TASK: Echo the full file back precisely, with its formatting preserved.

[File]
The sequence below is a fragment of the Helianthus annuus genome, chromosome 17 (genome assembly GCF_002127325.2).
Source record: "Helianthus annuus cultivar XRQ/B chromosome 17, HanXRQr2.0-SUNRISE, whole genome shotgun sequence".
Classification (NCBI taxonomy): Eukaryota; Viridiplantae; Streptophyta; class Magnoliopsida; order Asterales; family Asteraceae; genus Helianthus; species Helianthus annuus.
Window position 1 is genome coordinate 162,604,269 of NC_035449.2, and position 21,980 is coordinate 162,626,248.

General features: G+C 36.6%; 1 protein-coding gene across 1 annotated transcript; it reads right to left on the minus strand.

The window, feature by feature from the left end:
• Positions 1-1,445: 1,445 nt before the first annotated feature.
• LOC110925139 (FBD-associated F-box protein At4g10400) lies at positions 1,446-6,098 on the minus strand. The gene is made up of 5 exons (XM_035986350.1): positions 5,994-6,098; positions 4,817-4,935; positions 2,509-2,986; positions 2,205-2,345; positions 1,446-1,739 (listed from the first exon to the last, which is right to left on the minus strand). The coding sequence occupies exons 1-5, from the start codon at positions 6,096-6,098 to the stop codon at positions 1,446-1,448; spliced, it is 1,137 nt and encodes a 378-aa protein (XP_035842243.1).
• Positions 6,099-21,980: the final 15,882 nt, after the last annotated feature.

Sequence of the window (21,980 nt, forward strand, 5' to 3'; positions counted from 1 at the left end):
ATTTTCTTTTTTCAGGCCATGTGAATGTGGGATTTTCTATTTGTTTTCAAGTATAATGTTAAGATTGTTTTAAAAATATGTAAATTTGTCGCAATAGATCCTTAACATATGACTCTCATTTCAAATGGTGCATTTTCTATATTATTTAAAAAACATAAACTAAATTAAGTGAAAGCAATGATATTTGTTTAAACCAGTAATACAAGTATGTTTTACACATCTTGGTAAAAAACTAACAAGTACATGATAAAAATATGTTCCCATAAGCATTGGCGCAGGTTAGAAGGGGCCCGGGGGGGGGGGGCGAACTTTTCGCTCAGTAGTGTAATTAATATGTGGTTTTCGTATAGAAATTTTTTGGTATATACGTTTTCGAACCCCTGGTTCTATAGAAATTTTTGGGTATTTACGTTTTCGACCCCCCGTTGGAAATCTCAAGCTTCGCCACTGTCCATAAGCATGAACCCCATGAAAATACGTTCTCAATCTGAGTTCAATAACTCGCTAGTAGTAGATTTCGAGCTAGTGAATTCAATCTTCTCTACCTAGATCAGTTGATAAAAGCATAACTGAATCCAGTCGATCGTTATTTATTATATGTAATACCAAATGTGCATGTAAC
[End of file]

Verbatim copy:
The sequence below is a fragment of the Helianthus annuus genome, chromosome 17 (genome assembly GCF_002127325.2).
Source record: "Helianthus annuus cultivar XRQ/B chromosome 17, HanXRQr2.0-SUNRISE, whole genome shotgun sequence".
Classification (NCBI taxonomy): Eukaryota; Viridiplantae; Streptophyta; class Magnoliopsida; order Asterales; family Asteraceae; genus Helianthus; species Helianthus annuus.
Window position 1 is genome coordinate 162,604,269 of NC_035449.2, and position 21,980 is coordinate 162,626,248.

General features: G+C 36.6%; 1 protein-coding gene across 1 annotated transcript; it reads right to left on the minus strand.

The window, feature by feature from the left end:
• Positions 1-1,445: 1,445 nt before the first annotated feature.
• LOC110925139 (FBD-associated F-box protein At4g10400) lies at positions 1,446-6,098 on the minus strand. The gene is made up of 5 exons (XM_035986350.1): positions 5,994-6,098; positions 4,817-4,935; positions 2,509-2,986; positions 2,205-2,345; positions 1,446-1,739 (listed from the first exon to the last, which is right to left on the minus strand). The coding sequence occupies exons 1-5, from the start codon at positions 6,096-6,098 to the stop codon at positions 1,446-1,448; spliced, it is 1,137 nt and encodes a 378-aa protein (XP_035842243.1).
• Positions 6,099-21,980: the final 15,882 nt, after the last annotated feature.

Sequence of the window (21,980 nt, forward strand, 5' to 3'; positions counted from 1 at the left end):
ATTTTCTTTTTTCAGGCCATGTGAATGTGGGATTTTCTATTTGTTTTCAAGTATAATGTTAAGATTGTTTTAAAAATATGTAAATTTGTCGCAATAGATCCTTAACATATGACTCTCATTTCAAATGGTGCATTTTCTATATTATTTAAAAAACATAAACTAAATTAAGTGAAAGCAATGATATTTGTTTAAACCAGTAATACAAGTATGTTTTACACATCTTGGTAAAAAACTAACAAGTACATGATAAAAATATGTTCCCATAAGCATTGGCGCAGGTTAGAAGGGGCCCGGGGGGGGGGGGCGAACTTTTCGCTCAGTAGTGTAATTAATATGTGGTTTTCGTATAGAAATTTTTTGGTATATACGTTTTCGAACCCCTGGTTCTATAGAAATTTTTGGGTATTTACGTTTTCGACCCCCCGTTGGAAATCTCAAGCTTCGCCACTGTCCATAAGCATGAACCCCATGAAAATACGTTCTCAATCTGAGTTCAATAACTCGCTAGTAGTAGATTTCGAGCTAGTGAATTCAATCTTCTCTACCTAGATCAGTTGATAAAAGCATAACTGAATCCAGTCGATCGTTATTTATTATATGTAATACCAAATGTGCATGTAAC